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    Chapter 8

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    Chapter 8
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    THE HOME-COMING

    The days of holiday were over, and for each of them the duties of life were waiting. For him it was his work, and for her, her housekeeping. They both welcomed the change, for there was a rush and a want of privacy about the hotel life which had been amusing at first, but was now becoming irksome. It was pleasant, as they rolled out of Waterloo Station that summer night, to know that their cosy little home was awaiting them just five-and-twenty miles down the line. They had a first-class carriage to themselves--it is astonishing how easy it is for two people to fit into one of those armchair partitions,--and they talked all the way down about their plans for the future. Golden visions of youth, how they can glorify even a suburban villa and four hundred a year! They exulted together over the endless vista of happy days which stretched before them.

    Mrs. Watson, Frank's trusty housekeeper, had been left in charge of The Lindens, and he had sent her a telegram the evening before to tell her that they were coming. She had already engaged the two servants, so everything would be ready for them. They pictured her waiting at the door, the neat little rooms with all their useful marriage-presents in their proper places, the lamplight and the snowy cloth laid for supper in the dining-room. It would be ten o'clock before they got there, and that supper would be a welcome sight. It was all delightful to look forward to, and this last journey was the happiest of all their wanderings. Maude wanted to see her kitchen. Frank wanted to see his books. Both were eager for the fight.

    But they found a small annoyance waiting for them at Woking. A crowded train had preceded them, and there was not a single cab left at the station. Some would be back soon, but nobody could tell when.

    'You don't mind walking, Maude?'

    'I should prefer it.'

    So a friendly porter took charge of their trunks, and promised to send them up when a conveyance had arrived. In the meantime they started off together down an ill-lit and ill-kept road, which opened into that more important thoroughfare in which their own villa was situated. They walked quickly, full of eager anticipations.

    'It's just past the third lamp-post on the right,' said Frank. 'Now it's only the second lamp-post. You see it will not be far from the station. Those windows among the trees are where Hale lives--my best man, you know! Now it is only one lamp-post!' They quickened their pace almost to a run, and so arrived at the gate of The Lindens.

    It was a white gate leading into a short path--'carriage sweep' the house-agent called it,--and so to a low but comfortable-looking little house. The night was so dark that one could only see its outline. To their surprise, there was no sign of a light either above the door or at any of the windows.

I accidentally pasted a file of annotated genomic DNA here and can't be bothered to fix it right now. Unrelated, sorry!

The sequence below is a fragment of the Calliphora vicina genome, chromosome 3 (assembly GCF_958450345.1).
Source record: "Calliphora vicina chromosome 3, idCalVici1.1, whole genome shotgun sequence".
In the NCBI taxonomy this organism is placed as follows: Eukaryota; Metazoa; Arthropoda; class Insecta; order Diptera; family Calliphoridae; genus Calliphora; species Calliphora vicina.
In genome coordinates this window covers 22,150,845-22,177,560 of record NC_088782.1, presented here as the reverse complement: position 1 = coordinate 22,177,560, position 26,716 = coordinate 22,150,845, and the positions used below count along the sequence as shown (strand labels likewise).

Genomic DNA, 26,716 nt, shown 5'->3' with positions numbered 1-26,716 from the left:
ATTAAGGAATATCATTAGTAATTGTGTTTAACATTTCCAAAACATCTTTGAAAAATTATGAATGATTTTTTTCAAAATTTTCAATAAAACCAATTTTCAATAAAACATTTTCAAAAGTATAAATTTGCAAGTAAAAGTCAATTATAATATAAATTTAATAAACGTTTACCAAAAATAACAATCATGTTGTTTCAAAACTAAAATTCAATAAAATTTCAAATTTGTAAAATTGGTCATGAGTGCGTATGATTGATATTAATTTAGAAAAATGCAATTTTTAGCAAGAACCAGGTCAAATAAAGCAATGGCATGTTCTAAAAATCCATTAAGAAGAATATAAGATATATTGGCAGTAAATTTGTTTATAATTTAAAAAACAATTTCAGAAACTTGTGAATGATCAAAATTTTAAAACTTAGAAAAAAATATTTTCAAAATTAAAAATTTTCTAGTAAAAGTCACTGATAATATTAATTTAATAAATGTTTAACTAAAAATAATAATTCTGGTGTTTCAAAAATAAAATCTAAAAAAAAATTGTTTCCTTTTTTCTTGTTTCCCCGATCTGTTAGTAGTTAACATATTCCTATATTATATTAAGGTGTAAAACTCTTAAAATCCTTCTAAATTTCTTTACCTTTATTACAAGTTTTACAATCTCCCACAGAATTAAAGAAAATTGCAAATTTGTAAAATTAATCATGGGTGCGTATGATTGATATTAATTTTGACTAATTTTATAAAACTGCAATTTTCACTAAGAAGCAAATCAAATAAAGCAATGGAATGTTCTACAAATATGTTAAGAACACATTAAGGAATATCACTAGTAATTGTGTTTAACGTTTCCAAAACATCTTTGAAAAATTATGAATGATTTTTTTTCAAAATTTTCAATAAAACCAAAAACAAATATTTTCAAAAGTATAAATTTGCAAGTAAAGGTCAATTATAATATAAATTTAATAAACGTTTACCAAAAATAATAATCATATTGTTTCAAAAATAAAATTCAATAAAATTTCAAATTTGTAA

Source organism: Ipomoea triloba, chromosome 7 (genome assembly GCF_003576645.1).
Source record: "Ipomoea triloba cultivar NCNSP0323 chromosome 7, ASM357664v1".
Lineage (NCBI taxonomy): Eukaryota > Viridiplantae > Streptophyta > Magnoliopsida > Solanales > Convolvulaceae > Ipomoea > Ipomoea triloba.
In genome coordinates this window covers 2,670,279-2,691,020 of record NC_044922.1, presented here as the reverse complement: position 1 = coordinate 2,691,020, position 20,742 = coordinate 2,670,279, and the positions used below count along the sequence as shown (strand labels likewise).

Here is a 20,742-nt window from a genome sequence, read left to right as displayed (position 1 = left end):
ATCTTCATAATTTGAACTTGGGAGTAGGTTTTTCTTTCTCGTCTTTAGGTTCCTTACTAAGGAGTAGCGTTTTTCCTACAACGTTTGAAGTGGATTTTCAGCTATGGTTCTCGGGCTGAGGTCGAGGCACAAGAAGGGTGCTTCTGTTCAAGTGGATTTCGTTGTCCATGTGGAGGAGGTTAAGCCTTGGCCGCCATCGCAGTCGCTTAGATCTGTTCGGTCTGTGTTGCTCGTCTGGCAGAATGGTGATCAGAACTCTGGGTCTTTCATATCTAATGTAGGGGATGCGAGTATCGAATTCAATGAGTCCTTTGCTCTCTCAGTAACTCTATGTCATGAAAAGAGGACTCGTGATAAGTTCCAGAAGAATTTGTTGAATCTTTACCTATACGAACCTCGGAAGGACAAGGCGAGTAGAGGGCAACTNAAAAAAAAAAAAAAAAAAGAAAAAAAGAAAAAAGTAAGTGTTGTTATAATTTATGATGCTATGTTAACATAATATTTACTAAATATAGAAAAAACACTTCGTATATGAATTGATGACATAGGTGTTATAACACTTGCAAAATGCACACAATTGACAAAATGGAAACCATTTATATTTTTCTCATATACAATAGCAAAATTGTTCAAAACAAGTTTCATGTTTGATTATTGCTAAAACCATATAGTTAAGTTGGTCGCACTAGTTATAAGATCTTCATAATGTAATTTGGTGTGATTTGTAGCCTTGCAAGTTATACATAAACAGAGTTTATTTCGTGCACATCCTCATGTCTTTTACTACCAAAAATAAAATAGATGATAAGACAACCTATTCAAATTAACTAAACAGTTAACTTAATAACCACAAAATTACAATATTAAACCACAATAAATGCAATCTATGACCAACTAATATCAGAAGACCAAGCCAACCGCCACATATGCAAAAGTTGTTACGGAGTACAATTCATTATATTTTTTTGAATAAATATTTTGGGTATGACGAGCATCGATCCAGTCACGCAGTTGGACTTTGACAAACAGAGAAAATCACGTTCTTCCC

'Well, I'm blessed!' cried Frank.

    'Never mind, dear. They live at the back, no doubt.'

    'But I gave them the hour. This is too bad. I am so sorry.'

    'It will be all the more cosy inside. What a dear little gate this is! The whole place is perfectly charming.'

    But in spite of her brave attempts at making the best of it, it could not be denied that this black house was not what they had pictured in their dreams. Frank strode angrily up the path and pulled at the bell. There was no answer, so he knocked violently. Then he knocked with one hand while he rang with the other, but no sound save that of the clanging bell came from the gloomy house. As they stood forlornly in front of their own hall-door, a soft rain began to rustle amidst the bushes. At this climax of their troubles Maude burst into such a quiet, hearty, irresistible fit of laughter, that the angry Frank was forced to laugh also.

    'My word, it will be no laughing matter for Mrs. Watson if she cannot give a good reason for it,' said he.

    'Perhaps the poor woman is ill.'

    'But there should be two other people, the cook and the housemaid. It is just as well that we did not bring up our trunks, or we should have had to dump them down in the front garden. You wait here, dear, under the shelter of the porch, and I will walk round and see if I can burgle it.'

    He tried the back, but it was as dark as the front, and the kitchen- door was locked. Then he prowled unhappily in the rain from window to window. They were all fastened. He came back to the kitchen- door, poked his stick through the glass which formed the upper panel, and then putting his hand through the hole, he turned the key, and so stumbled into the obscurity of his own hall. He passed through it, unlocked the front door, and received Maude into his open arms.